Hepatitis B is an infection that can be acute short-term or chronic lifelong that is often not reported or identified. In the United States, there are approximately 2.2 million individuals living with chronic hepatitis B and over 30,000 in Philadelphia, PA. If left undiagnosed, hepatitis B HBV can lead to scarring of the liver cirrhosis, or even liver cancer over time. Hepatitis B is vaccine-preventable but currently, acute hepatitis B rates are rising across the country in connection with the rise of injection drug use and a portion of those approximately 10% will result in chronic infections. In the United States, only 25% of people are aware of their hepatitis B infection and majority of the population remains undiagnosed. People who share needles, inject and use drugs, people with more than one sex partner, men who have sex with men MSM, and people who were born or have parents from endemic parts of the world Africa, Asia, Western Pacific, individuals with diabetes, and those immunocompromised are recommended by CDC to receive the HBV vaccine. Despite the availability of a vaccine, only approximately 25% of 88 above the age of 18 are protected against HBV through vaccination. To reduce morbidity and mortality due to liver cancers in underserved communities particularly African immigrant, 110 and Pacific Islander and refugee communities and persons who use drugs in Greater Philadelphia, the Hepatitis B Foundation HBF and its local coalition, Hep B United Philadelphia will collaborate to conduct culturally and linguistically competent, community-based education events in the Philadelphia region. HBF will oversee the coordination of the proposed project and bring its HBV and liver cancer expertise to the project. HBF was established in 1991 and itss local coalition in 2007, and since inception has educated over 20,000 Philadelphians on HBV. There is a need to expand based on community-identified needs and target populations that are traditionally underserved. The goals of this project are to focus on significantly underserved populations to 1 Improve knowledge and access to health information about hepatitis B and liver cancer in high-risk populations in Greater Philadelphia to improve overall awareness and 2 Expand knowledge of hepatitis B into new priority populations through the creation of culturally competent materials and resources and distribute those resources to at least 600 people considered to be high-risk for hepatitis B in Greater Philadelphia.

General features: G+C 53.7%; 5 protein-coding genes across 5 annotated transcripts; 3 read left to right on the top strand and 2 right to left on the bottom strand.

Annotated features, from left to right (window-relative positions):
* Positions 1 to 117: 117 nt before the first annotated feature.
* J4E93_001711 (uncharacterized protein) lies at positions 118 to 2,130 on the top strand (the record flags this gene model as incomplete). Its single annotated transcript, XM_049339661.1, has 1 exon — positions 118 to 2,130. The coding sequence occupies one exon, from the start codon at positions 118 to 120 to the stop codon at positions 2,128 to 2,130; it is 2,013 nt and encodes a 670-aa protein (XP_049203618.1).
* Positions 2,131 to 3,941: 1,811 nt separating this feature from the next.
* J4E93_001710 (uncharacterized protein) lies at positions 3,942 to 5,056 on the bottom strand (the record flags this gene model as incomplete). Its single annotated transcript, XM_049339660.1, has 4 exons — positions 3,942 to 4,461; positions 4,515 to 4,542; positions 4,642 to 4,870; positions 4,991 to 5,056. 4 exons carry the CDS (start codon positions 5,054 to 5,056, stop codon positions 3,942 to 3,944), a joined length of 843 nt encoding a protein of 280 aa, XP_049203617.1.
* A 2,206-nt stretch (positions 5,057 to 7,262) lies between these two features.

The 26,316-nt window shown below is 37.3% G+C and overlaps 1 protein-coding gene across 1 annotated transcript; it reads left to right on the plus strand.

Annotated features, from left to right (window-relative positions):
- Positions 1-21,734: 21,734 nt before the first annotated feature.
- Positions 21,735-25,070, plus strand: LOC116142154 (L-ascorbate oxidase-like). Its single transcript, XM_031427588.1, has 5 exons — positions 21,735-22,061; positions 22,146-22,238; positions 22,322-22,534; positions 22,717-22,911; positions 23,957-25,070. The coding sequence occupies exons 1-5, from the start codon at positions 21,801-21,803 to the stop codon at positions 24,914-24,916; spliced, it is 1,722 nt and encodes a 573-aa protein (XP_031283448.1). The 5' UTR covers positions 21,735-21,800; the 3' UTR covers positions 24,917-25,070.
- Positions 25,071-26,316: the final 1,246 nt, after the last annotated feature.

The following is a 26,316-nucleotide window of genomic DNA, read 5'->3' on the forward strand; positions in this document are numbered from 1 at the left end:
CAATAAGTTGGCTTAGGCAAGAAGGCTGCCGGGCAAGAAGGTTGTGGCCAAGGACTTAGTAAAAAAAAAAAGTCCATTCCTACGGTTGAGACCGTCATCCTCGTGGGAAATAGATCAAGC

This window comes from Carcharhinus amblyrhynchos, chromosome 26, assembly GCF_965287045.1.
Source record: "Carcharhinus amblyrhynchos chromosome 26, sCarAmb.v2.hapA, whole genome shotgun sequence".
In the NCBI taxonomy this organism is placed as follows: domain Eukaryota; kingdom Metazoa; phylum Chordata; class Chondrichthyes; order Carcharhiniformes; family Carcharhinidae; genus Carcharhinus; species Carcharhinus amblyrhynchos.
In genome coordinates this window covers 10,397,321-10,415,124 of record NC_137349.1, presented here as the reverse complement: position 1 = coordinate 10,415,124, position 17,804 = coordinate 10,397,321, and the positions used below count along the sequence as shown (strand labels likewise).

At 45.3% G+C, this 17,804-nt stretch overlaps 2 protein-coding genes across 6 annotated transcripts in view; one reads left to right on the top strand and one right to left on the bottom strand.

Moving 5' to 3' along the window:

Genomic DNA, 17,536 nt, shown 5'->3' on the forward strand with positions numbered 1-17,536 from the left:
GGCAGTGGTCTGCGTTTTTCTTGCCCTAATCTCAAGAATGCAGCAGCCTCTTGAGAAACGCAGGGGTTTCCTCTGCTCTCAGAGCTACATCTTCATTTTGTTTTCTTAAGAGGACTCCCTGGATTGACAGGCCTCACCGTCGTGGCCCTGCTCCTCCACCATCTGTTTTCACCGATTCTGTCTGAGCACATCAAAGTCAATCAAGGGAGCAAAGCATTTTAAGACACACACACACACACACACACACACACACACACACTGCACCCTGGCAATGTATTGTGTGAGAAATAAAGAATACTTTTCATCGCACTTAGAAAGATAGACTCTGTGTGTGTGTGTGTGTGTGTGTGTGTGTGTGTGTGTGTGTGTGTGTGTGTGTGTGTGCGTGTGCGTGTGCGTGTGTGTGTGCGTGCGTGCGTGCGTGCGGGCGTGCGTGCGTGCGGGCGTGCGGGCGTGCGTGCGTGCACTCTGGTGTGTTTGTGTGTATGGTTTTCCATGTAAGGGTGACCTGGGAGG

Hepatitis B Foundation